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Here’s an Easter trivia question for you. Mary Magdalene was Jesus’s companion and is mentioned a dozen times in the New Testament. But what was her line of work? If you answered “prostitution”, as I did, then I’m afraid nul points.
I was so surprised to have my assumptions overturned by Jeet Thayil’s new novel, Names of the Women, that I went to double-check. And in my annotated copy of the Bible, I found: “Occupation: We are not told, but she seems to have been wealthy.”
“Hundreds of years later, men who have never met her will call her a fallen woman,” writes Thayil. “She will be called a sinner, when her only sin is that she is from a prosperous home and she is sad.”
In Names of the Women Thayil reclaims the story of not only Mary Magdalene but of 14 other women who play different roles in the gospels. Thayil, best known for the Booker-shortlisted Narcopolis and raised among adherents of the ancient Christian community in Kerala, has read his Bible carefully. He also draws on ideas from non-canonical texts such as The Gospel of Thomas, the Acts of Pilate and a fascinating fragment that turned up in the 19th century called The Gospel of Mary.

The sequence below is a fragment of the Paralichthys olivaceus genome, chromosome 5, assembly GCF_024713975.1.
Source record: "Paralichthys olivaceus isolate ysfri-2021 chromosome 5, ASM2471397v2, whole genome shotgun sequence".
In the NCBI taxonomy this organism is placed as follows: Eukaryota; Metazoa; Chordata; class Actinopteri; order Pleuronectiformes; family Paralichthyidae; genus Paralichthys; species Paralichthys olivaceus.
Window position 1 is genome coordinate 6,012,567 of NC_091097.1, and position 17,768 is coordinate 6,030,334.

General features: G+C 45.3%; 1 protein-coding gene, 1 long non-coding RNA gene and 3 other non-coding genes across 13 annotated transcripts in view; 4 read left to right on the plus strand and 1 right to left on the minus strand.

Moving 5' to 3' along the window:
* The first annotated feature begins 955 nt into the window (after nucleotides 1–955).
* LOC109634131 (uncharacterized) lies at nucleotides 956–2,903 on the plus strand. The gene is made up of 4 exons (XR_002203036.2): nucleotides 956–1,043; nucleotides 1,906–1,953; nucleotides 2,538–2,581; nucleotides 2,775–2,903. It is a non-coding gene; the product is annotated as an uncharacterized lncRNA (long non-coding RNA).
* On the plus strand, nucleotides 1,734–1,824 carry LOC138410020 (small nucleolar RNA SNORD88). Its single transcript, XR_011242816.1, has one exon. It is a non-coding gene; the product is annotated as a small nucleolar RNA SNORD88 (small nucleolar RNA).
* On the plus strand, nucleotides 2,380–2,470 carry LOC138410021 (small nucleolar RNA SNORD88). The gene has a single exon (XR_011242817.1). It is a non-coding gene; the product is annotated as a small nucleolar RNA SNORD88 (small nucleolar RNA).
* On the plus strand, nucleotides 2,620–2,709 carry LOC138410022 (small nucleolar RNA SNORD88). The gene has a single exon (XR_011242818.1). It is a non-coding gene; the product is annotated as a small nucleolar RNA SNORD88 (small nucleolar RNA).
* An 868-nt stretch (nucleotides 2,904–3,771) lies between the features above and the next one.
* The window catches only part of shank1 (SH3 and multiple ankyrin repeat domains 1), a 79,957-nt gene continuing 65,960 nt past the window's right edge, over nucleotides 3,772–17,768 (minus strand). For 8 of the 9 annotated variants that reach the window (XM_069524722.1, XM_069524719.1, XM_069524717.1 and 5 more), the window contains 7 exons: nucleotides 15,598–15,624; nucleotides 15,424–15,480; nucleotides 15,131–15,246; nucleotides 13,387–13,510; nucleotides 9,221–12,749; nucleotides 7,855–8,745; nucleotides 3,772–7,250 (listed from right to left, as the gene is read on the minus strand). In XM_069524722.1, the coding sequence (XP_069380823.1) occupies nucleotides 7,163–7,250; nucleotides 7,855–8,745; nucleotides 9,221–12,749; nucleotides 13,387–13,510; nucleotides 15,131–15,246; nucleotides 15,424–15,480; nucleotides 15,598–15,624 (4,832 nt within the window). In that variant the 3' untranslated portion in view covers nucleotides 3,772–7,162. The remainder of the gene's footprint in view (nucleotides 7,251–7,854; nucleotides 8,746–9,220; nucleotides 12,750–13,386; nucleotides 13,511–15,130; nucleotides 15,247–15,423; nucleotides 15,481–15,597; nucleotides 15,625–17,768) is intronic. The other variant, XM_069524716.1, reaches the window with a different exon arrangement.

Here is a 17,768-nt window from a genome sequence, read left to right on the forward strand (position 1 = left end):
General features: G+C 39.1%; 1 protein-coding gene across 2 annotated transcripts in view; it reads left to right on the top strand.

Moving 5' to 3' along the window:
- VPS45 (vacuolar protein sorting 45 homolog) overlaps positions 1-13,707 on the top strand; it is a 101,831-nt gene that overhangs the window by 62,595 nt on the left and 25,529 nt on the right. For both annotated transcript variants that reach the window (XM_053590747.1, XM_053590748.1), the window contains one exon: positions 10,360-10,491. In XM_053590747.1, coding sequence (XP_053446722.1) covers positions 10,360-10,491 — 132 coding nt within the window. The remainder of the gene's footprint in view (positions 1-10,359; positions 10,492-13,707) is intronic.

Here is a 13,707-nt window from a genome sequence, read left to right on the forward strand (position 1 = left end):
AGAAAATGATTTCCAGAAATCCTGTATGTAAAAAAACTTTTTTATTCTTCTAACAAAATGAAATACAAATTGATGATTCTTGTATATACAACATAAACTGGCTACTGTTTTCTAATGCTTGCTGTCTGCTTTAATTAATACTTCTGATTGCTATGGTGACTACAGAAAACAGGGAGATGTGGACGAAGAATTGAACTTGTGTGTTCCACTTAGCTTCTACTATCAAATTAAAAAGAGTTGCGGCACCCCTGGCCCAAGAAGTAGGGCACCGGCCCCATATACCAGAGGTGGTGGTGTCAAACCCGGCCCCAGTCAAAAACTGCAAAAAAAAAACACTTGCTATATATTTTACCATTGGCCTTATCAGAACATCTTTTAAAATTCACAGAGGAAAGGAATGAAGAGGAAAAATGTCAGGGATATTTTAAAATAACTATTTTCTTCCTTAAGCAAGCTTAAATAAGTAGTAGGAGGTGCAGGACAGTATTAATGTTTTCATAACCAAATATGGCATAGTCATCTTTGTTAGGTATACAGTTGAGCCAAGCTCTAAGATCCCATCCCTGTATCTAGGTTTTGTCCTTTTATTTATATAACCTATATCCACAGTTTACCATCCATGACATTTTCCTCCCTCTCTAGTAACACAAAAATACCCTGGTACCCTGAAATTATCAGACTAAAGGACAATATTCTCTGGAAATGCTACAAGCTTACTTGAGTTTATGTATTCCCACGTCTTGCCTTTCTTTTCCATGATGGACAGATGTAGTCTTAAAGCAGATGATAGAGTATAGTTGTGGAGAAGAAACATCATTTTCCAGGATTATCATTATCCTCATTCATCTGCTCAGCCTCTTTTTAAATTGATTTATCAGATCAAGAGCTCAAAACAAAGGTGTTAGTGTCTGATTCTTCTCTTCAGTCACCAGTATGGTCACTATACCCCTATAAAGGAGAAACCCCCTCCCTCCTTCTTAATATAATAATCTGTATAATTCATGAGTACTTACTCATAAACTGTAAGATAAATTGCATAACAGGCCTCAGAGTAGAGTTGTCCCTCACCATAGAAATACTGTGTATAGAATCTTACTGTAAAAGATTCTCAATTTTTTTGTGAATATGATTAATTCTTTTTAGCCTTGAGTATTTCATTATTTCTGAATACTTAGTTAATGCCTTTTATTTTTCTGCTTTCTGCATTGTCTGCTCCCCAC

Alongside Mary Magdalene, we meet Jesus’s sisters, Assia and Lydia; his followers Susanna and Joanna; Mary of Bethany and Martha, the sisters of Lazarus. There are female baddies too: Herodias and her daughter Salome, who call for the head of John the Baptist.
Thayil’s argument is with the systemic misogyny that has marginalised and misrepresented the female characters in the New Testament. We wrongly remember Mary Magdalene as a prostitute. Her key role in the narrative – retold here in a wonderful moment of hair-raising strangeness – is to be the first witness to the resurrection. “They will build the Church on the witness of the women,” Thayil writes, “but they will refuse to record their names.”